We started our capital campaign last week. Some of you have been through quite a few of these, and for others this is your very first one. I said on Sunday that there are two sides to every campaign. The first has to do with the vision and mission we have by God’s grace articulated, and how that vision and mission will be funded and furthered by the tools we are trying to build (in this case, a church structure). The second is more important – how will the Spirit of God operating through the Word of God lead individuals and families to become more generous?
The financial circumstances of individuals and families vary tremendously, which means that the amounts families give will also vary tremendously. Some of our families are going through incredibly tough times right now because of the lockdown; others have actually been blessed by an increase because of the same lockdown and its economic impact; and everywhere in between. Regardless, I am confident that we will all be challenged to examine ourselves and what faithful generosity means for our situation.
how will the Spirit of God operating through the Word of God lead individuals and families to become more generous?
The Bible is quite consistent in calling God’s people to tithe. To clarify, “to tithe” means to give your first 10% back to God in the form of giving to your local church primarily, and in the form of giving to various other Christian causes such as missionaries, ministries, etc. (I do not believe that philanthropy – giving to Pelotonia or the New Albany Community Foundation or Big Brothers/Big Sisters – is part of one’s tithe to God. It is not bad to give philanthropically, but it is not part of the tithe because it is not advancing the particular cause of the Gospel of Jesus). Here are a few of many examples where we find the tithe in the Bible:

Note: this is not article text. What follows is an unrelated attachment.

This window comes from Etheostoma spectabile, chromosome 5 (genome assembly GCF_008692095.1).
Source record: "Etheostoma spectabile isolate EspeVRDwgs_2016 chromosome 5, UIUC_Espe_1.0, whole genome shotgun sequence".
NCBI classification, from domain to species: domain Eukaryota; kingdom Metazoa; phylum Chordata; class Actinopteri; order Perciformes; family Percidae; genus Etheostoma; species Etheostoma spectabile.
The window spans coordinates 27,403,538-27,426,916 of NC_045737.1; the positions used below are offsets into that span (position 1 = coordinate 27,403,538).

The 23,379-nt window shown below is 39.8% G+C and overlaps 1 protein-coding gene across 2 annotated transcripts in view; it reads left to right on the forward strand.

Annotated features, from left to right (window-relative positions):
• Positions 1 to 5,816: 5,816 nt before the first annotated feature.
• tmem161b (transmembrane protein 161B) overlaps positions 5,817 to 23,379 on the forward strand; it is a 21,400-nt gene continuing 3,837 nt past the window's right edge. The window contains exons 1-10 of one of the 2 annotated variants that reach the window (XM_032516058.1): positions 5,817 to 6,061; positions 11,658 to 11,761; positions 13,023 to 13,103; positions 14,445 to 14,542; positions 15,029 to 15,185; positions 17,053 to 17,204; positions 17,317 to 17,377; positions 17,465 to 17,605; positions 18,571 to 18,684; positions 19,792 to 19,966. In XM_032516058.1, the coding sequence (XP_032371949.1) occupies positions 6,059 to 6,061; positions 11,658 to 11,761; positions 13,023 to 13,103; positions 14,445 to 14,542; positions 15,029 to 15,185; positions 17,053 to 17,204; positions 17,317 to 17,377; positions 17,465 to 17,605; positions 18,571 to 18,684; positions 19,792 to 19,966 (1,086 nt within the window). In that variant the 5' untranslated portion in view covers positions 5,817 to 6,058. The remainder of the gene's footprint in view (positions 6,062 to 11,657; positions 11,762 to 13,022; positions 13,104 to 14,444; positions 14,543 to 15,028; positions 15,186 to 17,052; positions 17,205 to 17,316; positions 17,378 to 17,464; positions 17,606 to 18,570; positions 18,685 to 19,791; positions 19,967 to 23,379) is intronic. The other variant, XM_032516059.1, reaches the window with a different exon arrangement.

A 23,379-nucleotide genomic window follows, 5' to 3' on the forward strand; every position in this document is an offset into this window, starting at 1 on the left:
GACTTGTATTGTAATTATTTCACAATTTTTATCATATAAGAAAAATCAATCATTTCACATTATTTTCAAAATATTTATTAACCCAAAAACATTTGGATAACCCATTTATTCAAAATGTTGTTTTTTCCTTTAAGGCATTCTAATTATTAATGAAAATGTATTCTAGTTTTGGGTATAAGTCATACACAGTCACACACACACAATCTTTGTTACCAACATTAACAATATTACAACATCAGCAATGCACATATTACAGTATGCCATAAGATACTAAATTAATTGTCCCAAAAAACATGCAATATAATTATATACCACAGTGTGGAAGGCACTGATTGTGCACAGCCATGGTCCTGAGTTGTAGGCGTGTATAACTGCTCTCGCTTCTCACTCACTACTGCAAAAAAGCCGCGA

Genesis 14:17-20 17 After [Abram’s] return from the defeat of Chedorlaomer and the kings who were with him, the king of Sodom went out to meet him at the Valley of Shaveh (that is, the King’s Valley). 18 And Melchizedek king of Salem brought out bread and wine. (He was priest of God Most High.) 19 And he blessed him and said, “Blessed be Abram by God Most High, Possessor of heaven and earth; 20 and blessed be God Most High, who has delivered your enemies into your hand!” And Abram gave him a tenth of everything.
Abram/Abraham goes to war, and upon his return he meets a mysterious “priest of God Most High.” This guy with the funny name, Melchizedek, is actually a Christ figure (see Hebrews 5 and 7). He brings our bread and wine – sound familiar? And well before the Law is given at Mt. Sinai to God’s people, Abram/Abraham tithes.
Genesis 28:20-22 20 Then Jacob made a vow, saying, “If God will be with me and will keep me in this way that I go, and will give me bread to eat and clothing to wear, 21 so that I come again to my father’s house in peace, then the Lord shall be my God, 22 and this stone, which I have set up for a pillar, shall be God’s house. And of all that you give me I will give a full tenth to you.”
Abraham’s grandson Jacob is setting out to find a wife and build a life. God comes to him in a dream and promises him the land he is in. In return, Jacob makes a sacred promise – “I will give a full tenth to you.” Again, prior to any written Law, Jacob tithes to God.
Matthew 23:23 [Jesus said], “Woe to you, scribes and Pharisees, hypocrites! For you tithe mint and dill and cumin, and have neglected the weightier matters of the law: justice and mercy and faithfulness. These you ought to have done, without neglecting the others.
Jesus only talked about tithing one time, right here. He is in the middle of condemning the Pharisees for their hypocrisy. They have neglected the more important matters of the law, but note that they should not have neglected the commitment to tithing.
Neither should we. Friends, you will never be able to afford to tithe until you tithe. Wouldn’t you rather have 90% that God blesses completely, instead of 100% that is taking from the Giver of All Good Things (Malachi 3:8)? I have no doubt that if all of our families committed to tithing, we would have no problem raising what we need for this great and awesome effort to build a church in this community where the Gospel will be preached for generations to come, long after we are gone.
This may all be new to you. If it is, start somewhere! If you are giving 2% of your income, try giving 4%, and then 6%, all the way up to 10% in the next few years.
Keep praying and talking about this. God wants to make all of us faithful in generosity.
Serving (and giving) Together,